Queer director Carter Smith’s latest, The Passenger, is a colorful, gorgeously-filmed horror/thriller that also happens to be an intimate character study. Scream kings Kyle Gallner (2022’s Scream, Smile) and Johnny Berchtold (Snow Falls, A Hard Problem) headline this disturbing story depicting an intense rampage across a dying small town. Lou scribe Jack Stanley layers his two leads with unspoken past traumas and complex personalities, building to a tragic crescendo. Sympathy for a shooter is certainly not an easy feat to pull off, yet The Passenger’s script somehow accomplishes exactly that.
Randy Bradley (Berchtold) goes through life at a distance, seemingly afraid to emotionally connect with anything or anyone. In the film’s opening scene, Randy awakens from a horrible nightmare. Randy is still haunted by a horrible event that happened in second grade—as a result, he cannot have normal human reactions to stimuli in his everyday life. At Randy’s fast food job at Burgers Burgers Burgers, horrible Hardy the Manager (Billy Slaughter, Happy Death Day, Mona Lisa and the Blood Moon) has taken a liking to Randy, despite referring to him unironically as Bradley. Everyone at work calls him Bradley too, and Randy doesn’t bother correcting them. Berchtold portrays Randy with little confidence and a quiet speech pattern barely above a whisper. Even when Marty offers to put in a good word for him for a manager position at a new spot opening soon, Randy barely reacts.
The bullying at work goes too far; coworker Chris (Matthew Laureano) and his girlfriend (Jordan Sherley, Do Revenge, Gemini Man) taunt Randy, forcing him to eat and swallow a smelly old burger. The only other person on shift, Benson (Gallner), completely snaps. He goes out to his car, grabs a shotgun from his trunk, and proceeds to massacre the coworkers inside. Through it all, Randy stands frozen in place. Afterward, Benson commands Randy to help him clean up the mess he has left behind. With the bodies safely stowed in the freezer, the stage is set for an intense road trip between the two men. Liza Weil (How to Get Away with Murder, Gilmore Girls) leaves a major mark as Randy’s sweet former teacher, Miss Beard, sporting a fashionable pink eyepatch.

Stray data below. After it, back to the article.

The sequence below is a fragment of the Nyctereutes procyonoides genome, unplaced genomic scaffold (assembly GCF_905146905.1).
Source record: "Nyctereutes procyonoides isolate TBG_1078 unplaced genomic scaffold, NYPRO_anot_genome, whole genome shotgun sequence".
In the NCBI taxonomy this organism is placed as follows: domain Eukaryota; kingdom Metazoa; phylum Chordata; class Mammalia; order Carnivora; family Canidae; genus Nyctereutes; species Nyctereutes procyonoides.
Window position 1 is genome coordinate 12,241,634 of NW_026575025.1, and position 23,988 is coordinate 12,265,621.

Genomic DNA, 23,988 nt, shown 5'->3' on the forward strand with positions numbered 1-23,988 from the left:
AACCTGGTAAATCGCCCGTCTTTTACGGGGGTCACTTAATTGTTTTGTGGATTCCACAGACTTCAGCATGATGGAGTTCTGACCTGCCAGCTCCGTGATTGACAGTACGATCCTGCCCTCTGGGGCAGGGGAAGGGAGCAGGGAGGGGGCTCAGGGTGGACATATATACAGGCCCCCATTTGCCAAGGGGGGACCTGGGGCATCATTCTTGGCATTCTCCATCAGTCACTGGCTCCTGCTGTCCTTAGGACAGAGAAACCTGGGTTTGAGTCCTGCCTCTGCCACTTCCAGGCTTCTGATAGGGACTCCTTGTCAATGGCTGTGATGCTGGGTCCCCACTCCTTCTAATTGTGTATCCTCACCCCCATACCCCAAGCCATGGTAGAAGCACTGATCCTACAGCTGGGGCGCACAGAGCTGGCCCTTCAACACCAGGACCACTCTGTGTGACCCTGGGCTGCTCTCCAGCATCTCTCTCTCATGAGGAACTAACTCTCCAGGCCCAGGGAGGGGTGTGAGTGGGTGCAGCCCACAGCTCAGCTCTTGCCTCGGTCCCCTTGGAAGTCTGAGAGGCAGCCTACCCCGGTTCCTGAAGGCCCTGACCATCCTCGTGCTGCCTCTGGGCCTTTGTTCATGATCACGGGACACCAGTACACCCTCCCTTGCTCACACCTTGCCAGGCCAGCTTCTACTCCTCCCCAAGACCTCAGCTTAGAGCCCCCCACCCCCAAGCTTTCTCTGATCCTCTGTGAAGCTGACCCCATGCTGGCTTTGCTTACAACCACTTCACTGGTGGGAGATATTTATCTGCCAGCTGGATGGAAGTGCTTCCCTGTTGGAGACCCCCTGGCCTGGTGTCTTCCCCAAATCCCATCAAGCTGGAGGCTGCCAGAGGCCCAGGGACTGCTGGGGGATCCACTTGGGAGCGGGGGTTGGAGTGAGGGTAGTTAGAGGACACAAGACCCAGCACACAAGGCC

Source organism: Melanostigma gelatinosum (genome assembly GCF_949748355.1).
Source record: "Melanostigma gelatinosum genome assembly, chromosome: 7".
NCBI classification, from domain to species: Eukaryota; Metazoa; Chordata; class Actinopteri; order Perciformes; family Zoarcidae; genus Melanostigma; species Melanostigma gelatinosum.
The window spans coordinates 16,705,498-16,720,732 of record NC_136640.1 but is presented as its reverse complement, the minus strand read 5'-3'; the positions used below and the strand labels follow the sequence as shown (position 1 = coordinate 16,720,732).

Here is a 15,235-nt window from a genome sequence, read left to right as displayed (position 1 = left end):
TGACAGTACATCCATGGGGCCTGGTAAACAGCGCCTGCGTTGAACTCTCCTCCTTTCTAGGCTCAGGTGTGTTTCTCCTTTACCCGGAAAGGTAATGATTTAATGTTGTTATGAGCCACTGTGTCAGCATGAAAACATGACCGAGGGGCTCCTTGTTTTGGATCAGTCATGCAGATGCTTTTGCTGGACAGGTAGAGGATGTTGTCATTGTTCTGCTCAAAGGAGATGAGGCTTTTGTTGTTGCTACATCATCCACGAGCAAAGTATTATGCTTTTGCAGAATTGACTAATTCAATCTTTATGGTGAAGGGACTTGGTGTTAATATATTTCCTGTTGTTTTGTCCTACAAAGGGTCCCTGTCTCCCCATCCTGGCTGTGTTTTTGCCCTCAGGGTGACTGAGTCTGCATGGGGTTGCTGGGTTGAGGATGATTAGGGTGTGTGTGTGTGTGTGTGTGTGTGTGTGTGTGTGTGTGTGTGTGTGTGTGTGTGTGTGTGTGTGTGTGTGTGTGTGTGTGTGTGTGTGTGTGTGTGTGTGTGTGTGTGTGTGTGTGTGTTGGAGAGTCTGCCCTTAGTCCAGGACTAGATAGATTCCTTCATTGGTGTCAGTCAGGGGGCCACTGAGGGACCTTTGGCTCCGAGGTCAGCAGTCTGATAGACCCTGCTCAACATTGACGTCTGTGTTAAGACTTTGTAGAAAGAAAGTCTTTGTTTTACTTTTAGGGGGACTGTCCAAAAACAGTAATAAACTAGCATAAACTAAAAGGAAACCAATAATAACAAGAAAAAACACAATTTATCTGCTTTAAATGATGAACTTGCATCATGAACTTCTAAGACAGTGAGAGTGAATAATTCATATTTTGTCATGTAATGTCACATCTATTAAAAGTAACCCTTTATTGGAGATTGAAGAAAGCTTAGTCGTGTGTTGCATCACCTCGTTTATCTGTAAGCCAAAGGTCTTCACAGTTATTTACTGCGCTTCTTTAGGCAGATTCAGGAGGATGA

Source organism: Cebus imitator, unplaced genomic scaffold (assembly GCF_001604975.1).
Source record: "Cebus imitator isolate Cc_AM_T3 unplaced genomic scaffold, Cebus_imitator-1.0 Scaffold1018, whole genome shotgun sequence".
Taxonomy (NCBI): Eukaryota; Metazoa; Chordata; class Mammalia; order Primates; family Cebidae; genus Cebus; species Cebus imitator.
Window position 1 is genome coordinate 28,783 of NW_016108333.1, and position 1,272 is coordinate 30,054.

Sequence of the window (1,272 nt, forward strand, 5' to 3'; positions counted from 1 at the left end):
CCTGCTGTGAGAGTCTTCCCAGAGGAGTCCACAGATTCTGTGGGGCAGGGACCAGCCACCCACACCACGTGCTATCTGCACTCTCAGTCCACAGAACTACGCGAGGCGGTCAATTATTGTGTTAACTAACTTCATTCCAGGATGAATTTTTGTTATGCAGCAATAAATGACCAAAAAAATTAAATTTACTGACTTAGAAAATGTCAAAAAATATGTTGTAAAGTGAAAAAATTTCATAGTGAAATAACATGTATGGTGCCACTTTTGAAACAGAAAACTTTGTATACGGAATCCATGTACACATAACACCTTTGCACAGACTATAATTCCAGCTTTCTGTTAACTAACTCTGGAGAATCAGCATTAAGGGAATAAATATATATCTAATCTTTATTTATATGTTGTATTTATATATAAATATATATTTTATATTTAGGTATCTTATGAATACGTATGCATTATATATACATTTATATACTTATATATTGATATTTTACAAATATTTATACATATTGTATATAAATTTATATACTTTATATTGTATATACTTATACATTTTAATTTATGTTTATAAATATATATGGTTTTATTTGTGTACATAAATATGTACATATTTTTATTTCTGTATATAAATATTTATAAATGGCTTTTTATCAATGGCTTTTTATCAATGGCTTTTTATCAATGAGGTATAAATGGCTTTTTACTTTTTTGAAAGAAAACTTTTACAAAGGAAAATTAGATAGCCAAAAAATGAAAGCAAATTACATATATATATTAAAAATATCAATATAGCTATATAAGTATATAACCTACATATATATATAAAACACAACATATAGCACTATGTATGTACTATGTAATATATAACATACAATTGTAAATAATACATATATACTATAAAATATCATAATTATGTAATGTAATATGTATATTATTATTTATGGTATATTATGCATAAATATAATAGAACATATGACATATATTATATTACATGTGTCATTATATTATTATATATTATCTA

The Passenger takes a unique approach here. While Randy is the story’s central focus, Gallner’s performance as Benson has so much bubbling just beneath the surface. Benson notices Randy’s smarts, but views him as pathetic—in his words, Benson sees something in Randy that’s “fixable.” Stops at diners, malls, schools, and homes ripple with energy thanks to the chemistry between Gallner and Berchtold. 21-year-old virgin Randy looks out of place when later clothed in a long overcoat, baggy clothes, and a Motörhead shirt; in a grungy mustard-colored fur coat, Benson tends to steal the show, constantly conversational and aggressive. An unlikely sort of camaraderie forms between the duo, in spite of the constant presence of a loaded gun.
The Passenger is only the latest in Carter Smith’s filmography, punctuated by exciting films like The Ruins, Swallowed, and Jamie Marks is Dead. Smith continues to carve out a deeper niche, in good company with filmmakers like Gregg Araki. The Passenger provides an excellent vehicle for Berchtold and Gallner to spread their dramatic wings. At the same time, it contains chilling messages about the longterm effects of buried physical and emotional trauma. Perhaps the only way to overcome our traumas is to acknowledge that they have actually happened. Change does not happen overnight, but repressing feelings rather than embracing them takes us down a path of self-destruction difficult to overcome.
Come ride along with The Passenger when it parks on Digital and On Demand on August 4th, followed by an MGM+ release later this year.